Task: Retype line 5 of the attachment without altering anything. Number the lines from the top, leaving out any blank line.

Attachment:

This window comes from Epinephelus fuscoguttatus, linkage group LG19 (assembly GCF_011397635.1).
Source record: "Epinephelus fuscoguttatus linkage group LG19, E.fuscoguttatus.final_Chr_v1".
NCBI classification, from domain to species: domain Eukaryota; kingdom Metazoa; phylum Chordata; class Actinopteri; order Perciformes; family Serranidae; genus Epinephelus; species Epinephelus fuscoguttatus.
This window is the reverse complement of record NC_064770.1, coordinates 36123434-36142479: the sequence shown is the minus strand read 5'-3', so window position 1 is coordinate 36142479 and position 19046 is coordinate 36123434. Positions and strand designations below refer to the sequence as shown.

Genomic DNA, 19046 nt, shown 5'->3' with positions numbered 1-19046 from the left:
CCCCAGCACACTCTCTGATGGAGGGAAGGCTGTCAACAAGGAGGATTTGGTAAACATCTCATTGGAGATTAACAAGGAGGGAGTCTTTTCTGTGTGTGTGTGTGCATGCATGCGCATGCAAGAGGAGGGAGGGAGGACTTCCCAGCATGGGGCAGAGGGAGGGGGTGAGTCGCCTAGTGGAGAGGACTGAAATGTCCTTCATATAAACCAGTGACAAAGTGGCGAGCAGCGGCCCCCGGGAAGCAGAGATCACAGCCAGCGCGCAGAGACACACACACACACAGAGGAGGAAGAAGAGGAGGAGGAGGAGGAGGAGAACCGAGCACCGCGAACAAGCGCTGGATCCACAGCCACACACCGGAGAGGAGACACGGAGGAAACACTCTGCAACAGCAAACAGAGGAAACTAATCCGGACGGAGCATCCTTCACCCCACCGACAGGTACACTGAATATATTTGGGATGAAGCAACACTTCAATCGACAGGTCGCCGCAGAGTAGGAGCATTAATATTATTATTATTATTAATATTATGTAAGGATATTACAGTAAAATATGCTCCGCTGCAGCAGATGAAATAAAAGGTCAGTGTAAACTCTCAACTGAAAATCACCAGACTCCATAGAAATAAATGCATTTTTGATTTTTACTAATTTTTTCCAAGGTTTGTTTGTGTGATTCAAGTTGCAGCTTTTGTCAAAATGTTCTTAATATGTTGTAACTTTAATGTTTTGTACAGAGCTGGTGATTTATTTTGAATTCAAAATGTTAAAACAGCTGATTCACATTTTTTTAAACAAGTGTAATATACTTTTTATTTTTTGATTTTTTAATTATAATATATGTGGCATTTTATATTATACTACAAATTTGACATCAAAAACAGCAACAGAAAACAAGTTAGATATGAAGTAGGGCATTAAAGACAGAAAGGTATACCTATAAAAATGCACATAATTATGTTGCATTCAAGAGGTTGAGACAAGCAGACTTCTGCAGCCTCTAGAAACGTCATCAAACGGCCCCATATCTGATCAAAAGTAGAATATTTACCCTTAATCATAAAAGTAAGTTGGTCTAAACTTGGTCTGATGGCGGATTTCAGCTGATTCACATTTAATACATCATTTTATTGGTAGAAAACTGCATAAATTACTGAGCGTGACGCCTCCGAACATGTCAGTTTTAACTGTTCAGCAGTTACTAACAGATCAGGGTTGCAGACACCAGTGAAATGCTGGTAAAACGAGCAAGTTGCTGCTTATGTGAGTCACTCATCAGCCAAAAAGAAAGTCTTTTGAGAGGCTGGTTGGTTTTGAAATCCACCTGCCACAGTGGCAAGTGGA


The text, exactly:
Genomic DNA, 19046 nt, shown 5'->3' with positions numbered 1-19046 from the left: